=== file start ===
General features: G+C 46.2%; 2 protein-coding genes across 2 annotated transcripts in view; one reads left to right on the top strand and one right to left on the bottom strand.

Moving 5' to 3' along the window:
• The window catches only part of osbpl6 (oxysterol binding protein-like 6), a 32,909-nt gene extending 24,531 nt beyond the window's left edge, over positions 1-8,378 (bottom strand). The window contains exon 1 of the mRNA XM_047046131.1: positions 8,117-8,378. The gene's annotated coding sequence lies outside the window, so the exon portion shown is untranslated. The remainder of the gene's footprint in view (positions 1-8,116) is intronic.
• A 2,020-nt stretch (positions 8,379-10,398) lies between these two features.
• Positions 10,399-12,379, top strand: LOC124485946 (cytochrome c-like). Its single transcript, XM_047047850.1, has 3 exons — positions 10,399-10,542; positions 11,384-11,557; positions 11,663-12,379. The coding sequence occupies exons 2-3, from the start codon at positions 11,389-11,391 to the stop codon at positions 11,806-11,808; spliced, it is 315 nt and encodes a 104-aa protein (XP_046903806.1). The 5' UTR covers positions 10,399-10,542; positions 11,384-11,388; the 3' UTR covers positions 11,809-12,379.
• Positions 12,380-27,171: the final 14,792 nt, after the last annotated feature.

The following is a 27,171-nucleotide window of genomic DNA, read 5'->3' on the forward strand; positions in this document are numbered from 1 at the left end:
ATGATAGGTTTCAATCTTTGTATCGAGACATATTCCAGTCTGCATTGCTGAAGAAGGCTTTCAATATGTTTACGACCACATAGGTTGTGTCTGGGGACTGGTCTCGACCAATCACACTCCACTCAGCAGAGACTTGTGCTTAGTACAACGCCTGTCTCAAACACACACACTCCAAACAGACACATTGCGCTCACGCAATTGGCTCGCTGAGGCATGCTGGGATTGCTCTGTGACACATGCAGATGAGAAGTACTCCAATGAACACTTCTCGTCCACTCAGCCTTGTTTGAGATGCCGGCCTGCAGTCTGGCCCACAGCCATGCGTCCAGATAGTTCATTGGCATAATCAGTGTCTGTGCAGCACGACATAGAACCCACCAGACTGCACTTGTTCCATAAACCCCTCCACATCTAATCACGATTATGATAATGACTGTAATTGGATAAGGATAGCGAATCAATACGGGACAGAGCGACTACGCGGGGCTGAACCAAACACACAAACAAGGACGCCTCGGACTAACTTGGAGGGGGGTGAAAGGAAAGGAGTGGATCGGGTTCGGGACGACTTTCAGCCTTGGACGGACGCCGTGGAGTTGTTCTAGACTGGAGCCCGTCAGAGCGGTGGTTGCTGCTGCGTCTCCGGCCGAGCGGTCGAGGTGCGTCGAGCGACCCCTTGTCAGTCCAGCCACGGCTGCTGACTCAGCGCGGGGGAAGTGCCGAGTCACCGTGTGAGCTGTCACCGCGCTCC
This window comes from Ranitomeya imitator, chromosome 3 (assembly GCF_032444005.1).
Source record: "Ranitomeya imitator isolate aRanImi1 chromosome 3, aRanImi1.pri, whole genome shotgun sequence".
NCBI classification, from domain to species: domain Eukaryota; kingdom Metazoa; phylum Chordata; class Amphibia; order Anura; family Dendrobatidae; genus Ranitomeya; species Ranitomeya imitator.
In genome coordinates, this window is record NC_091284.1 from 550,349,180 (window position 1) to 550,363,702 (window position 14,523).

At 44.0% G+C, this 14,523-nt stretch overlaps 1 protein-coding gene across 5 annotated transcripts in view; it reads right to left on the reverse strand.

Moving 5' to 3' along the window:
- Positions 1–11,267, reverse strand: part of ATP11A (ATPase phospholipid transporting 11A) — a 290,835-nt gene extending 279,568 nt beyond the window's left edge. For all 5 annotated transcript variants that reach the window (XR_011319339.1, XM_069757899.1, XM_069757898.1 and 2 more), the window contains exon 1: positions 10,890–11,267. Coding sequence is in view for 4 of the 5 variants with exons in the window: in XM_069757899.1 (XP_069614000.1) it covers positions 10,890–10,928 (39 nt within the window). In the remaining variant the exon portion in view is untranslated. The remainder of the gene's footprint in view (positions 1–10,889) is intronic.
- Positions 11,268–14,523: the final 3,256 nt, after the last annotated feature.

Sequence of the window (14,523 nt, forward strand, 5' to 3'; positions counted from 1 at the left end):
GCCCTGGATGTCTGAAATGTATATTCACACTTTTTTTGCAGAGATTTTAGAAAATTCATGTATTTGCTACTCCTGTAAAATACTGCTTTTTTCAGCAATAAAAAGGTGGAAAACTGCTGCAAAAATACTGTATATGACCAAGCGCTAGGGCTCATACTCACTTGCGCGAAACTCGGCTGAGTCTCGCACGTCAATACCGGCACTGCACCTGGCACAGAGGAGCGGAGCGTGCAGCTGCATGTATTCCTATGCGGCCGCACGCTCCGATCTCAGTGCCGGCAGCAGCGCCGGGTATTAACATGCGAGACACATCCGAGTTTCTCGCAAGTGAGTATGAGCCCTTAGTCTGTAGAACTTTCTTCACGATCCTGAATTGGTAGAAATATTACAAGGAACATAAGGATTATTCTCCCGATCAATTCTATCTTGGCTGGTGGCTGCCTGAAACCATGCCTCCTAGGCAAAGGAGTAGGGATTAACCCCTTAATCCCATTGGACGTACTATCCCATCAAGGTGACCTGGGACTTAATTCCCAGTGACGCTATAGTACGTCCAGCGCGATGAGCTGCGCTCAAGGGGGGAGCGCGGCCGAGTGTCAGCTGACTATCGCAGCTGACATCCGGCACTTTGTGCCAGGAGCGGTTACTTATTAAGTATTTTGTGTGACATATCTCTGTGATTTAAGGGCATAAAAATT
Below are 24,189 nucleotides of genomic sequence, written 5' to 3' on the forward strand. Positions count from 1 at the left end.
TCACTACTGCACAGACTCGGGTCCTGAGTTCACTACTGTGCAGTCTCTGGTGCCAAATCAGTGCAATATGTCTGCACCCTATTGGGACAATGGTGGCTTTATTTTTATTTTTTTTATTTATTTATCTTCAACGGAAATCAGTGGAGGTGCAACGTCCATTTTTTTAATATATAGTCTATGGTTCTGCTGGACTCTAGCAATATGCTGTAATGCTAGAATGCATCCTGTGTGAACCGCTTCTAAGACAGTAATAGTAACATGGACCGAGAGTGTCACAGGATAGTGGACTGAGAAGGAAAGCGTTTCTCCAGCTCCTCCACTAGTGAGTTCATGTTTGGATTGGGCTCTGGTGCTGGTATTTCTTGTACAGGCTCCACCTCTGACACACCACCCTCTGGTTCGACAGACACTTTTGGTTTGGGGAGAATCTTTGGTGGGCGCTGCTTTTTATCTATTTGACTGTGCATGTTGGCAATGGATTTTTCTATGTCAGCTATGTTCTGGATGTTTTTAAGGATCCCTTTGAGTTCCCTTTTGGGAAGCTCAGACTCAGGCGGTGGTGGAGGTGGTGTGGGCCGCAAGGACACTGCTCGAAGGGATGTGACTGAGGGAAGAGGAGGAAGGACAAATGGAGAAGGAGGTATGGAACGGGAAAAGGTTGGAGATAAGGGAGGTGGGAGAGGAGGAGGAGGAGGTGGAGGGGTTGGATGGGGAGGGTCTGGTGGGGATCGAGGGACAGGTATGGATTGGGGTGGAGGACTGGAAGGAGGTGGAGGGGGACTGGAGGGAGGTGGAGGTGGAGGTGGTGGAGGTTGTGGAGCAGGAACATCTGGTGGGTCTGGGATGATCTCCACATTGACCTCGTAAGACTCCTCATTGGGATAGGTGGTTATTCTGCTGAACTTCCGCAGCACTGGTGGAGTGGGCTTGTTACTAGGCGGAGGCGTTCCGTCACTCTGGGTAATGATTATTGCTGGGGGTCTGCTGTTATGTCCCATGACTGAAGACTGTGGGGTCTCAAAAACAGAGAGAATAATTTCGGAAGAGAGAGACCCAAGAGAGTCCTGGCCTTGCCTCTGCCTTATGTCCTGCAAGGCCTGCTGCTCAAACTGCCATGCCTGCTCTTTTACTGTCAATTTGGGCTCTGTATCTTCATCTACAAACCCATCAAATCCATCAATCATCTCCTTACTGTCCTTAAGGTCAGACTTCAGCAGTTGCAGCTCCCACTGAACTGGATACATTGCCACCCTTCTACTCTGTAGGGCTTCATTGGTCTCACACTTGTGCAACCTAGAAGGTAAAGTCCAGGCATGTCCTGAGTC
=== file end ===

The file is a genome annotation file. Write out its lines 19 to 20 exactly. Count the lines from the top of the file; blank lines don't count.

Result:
Below are 24,189 nucleotides of genomic sequence, written 5' to 3' on the forward strand. Positions count from 1 at the left end.
TCACTACTGCACAGACTCGGGTCCTGAGTTCACTACTGTGCAGTCTCTGGTGCCAAATCAGTGCAATATGTCTGCACCCTATTGGGACAATGGTGGCTTTATTTTTATTTTTTTTATTTATTTATCTTCAACGGAAATCAGTGGAGGTGCAACGTCCATTTTTTTAATATATAGTCTATGGTTCTGCTGGACTCTAGCAATATGCTGTAATGCTAGAATGCATCCTGTGTGAACCGCTTCTAAGACAGTAATAGTAACATGGACCGAGAGTGTCACAGGATAGTGGACTGAGAAGGAAAGCGTTTCTCCAGCTCCTCCACTAGTGAGTTCATGTTTGGATTGGGCTCTGGTGCTGGTATTTCTTGTACAGGCTCCACCTCTGACACACCACCCTCTGGTTCGACAGACACTTTTGGTTTGGGGAGAATCTTTGGTGGGCGCTGCTTTTTATCTATTTGACTGTGCATGTTGGCAATGGATTTTTCTATGTCAGCTATGTTCTGGATGTTTTTAAGGATCCCTTTGAGTTCCCTTTTGGGAAGCTCAGACTCAGGCGGTGGTGGAGGTGGTGTGGGCCGCAAGGACACTGCTCGAAGGGATGTGACTGAGGGAAGAGGAGGAAGGACAAATGGAGAAGGAGGTATGGAACGGGAAAAGGTTGGAGATAAGGGAGGTGGGAGAGGAGGAGGAGGAGGTGGAGGGGTTGGATGGGGAGGGTCTGGTGGGGATCGAGGGACAGGTATGGATTGGGGTGGAGGACTGGAAGGAGGTGGAGGGGGACTGGAGGGAGGTGGAGGTGGAGGTGGTGGAGGTTGTGGAGCAGGAACATCTGGTGGGTCTGGGATGATCTCCACATTGACCTCGTAAGACTCCTCATTGGGATAGGTGGTTATTCTGCTGAACTTCCGCAGCACTGGTGGAGTGGGCTTGTTACTAGGCGGAGGCGTTCCGTCACTCTGGGTAATGATTATTGCTGGGGGTCTGCTGTTATGTCCCATGACTGAAGACTGTGGGGTCTCAAAAACAGAGAGAATAATTTCGGAAGAGAGAGACCCAAGAGAGTCCTGGCCTTGCCTCTGCCTTATGTCCTGCAAGGCCTGCTGCTCAAACTGCCATGCCTGCTCTTTTACTGTCAATTTGGGCTCTGTATCTTCATCTACAAACCCATCAAATCCATCAATCATCTCCTTACTGTCCTTAAGGTCAGACTTCAGCAGTTGCAGCTCCCACTGAACTGGATACATTGCCACCCTTCTACTCTGTAGGGCTTCATTGGTCTCACACTTGTGCAACCTAGAAGGTAAAGTCCAGGCATGTCCTGAGTC